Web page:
My conclusion is that certain people in our political history wanted a way around the constraints of the Constitution.  It appears they desired a central government so strong that it bordered on dictatorial.  To achieve that objective, they inferred from primarily the "necessary and proper" clause, but also from the "commerce" and "general welfare" clauses, so-called implied powers.  I see that as pure BS.  I sincerely doubt that it was the intention of almost all our Founders to give the Government unknown, virtually unlimited Powers that could, in fact, contravene any of the listed or Enumerated Powers delegated by We the People.  That makes no sense... and more importantly, it makes the Constitution worthless.  The primary purpose of the Constitution is to restrain/constrain government; that's not possible if we accept the concept of "implied powers"... which can be almost anything.  

Unfortunately, "implied powers" has been the flavor of the day for decades & decades.  As well as some other people, Trump loves that flavor.  Most Presidents do.  Most people in both Houses of Congress do, too.  That's why we have so many unconstitutional Laws.  The Powers-That-Be have convinced themselves (and most Americans, it seems) that the bedrock of our Gov't, the Constitution of the United States of America, contains unknown, virtually unlimited, implied Powers.  There's no common sense in that view.

None of this bodes well for what is supposed to be a Free Society.  We are marching voluntarily straight into George Orwell's dystopian world.

Not only my opinion.  Be Well

Tuesday, June 11, 2019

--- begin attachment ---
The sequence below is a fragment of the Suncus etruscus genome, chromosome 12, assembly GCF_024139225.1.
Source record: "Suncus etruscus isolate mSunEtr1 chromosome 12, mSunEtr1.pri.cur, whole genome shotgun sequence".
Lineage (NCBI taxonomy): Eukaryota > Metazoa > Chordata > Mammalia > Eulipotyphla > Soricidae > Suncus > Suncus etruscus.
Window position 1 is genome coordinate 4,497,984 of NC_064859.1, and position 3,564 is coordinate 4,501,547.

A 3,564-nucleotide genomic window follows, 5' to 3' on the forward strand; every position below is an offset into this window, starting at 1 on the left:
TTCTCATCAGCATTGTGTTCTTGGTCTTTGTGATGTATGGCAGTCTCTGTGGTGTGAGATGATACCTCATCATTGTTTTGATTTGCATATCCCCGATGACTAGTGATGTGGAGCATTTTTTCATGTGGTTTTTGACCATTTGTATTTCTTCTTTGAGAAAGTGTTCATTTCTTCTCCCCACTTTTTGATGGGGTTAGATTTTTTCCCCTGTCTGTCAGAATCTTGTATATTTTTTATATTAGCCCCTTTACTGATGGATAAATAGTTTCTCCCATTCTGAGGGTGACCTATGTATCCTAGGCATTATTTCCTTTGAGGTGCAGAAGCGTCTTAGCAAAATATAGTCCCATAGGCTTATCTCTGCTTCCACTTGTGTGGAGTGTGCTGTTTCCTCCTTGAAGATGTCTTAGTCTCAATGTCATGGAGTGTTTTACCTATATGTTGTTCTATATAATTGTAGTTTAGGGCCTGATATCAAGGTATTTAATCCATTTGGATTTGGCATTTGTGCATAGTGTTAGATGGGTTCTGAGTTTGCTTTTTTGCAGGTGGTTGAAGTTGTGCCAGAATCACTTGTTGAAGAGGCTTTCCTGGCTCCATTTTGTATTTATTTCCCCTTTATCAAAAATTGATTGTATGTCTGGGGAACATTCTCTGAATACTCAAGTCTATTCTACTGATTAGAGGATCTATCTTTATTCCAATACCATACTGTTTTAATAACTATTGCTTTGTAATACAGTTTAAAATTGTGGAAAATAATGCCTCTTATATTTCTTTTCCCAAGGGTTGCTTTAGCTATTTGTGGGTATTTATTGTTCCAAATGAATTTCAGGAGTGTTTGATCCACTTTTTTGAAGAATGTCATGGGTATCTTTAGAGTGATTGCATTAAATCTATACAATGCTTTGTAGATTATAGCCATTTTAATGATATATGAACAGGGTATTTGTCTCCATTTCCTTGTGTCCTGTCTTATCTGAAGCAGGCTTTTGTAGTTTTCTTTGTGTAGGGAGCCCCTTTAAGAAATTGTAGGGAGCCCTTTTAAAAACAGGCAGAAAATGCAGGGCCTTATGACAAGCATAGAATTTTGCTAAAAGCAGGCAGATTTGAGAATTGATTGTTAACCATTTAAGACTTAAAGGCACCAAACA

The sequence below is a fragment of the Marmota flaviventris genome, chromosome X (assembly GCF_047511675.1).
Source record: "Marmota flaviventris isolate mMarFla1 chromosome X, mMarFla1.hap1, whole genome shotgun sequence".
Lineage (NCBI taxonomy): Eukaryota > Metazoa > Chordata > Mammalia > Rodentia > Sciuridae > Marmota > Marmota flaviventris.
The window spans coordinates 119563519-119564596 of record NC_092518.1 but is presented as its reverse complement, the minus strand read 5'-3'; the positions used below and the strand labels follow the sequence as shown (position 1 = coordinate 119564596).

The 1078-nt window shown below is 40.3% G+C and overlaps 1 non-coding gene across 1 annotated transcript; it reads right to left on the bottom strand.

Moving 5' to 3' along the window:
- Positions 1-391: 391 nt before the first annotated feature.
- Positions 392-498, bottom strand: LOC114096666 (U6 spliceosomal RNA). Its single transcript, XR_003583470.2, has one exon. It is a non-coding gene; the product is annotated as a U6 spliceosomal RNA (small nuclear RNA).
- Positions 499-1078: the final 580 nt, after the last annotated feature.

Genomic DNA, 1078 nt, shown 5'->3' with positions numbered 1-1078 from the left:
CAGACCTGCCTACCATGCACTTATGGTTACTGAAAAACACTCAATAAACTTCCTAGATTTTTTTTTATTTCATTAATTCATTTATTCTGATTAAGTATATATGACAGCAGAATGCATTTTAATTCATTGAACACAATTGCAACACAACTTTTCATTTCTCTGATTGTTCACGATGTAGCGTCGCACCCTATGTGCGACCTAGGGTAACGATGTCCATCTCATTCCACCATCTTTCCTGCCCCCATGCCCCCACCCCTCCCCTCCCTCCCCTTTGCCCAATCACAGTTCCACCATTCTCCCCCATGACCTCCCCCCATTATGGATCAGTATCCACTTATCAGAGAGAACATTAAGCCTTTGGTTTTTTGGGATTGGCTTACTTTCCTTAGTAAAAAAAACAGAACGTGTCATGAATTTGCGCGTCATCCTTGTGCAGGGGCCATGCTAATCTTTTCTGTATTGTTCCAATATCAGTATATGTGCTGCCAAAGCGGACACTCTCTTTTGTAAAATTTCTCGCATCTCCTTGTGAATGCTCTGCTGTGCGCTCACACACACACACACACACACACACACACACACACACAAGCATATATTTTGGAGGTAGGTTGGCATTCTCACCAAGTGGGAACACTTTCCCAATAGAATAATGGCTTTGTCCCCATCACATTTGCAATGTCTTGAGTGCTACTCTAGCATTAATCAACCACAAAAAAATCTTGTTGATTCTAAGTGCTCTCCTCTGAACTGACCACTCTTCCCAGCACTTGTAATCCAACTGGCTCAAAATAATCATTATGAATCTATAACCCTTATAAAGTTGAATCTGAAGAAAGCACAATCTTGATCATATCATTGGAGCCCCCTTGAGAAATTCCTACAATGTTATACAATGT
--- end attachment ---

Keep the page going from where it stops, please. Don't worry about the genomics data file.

The Fed, JFK, the "United States Note", and the Upper Crust

The Fed Reserve has been ruining this country for over a hundred years.  Very few know about it, or if they do, understand very few care anything about it.  That's understandable.  The Fed's sole job is to transfer wealth to the Upper Crust...even Bernie Sanders, a guy who's all for "government", has said that.

Just before he was killed, JFK started by-passing the Fed by having Treasury & the U.S. Mint issue the "United States Note" directly...without the Fed as Middle Man.  [Notice the top of the bill.]
I had several of those "Kennedy bills" (in smaller denominations:) back in the '60s; wish I would have kept them.  I'll bet they're worth much more than face value today.  ☺

The Fed was royally pissed.  The U.S. Note was in direct competition with the Fed Reserve Note.  Had he lived, JFK would have dried up the Fed; they would have become obsolete, & their guaranteed-by-law 6% annual dividend would have evaporated.  All that has caused a conspiracy theory (of the assassination) involving Bankers & the Administration of the Fed Reserve.  It's possible, I suppose, but how likely I don't know.  We'll never know the truth about JFK's death.

p.s.  The 6% dividend goes to the 12 Fed Branch Banks AND the 25 Fed Sub-Branch Banks---37 in all, & all privately owned.  The only thing governmental about the Fed is the Admin Office in DC...and as Greenspan said on PBS yrs ago, "No one has authority over us."...that includes the President.  The Congress conducts oversight Hearings, but if you've watched the clips of them on YouTube, you know they aren't worth much.  On critical questions, the Fed usually beats around the bush, never actually answering any significant question.

Not only my opinion.  Be Well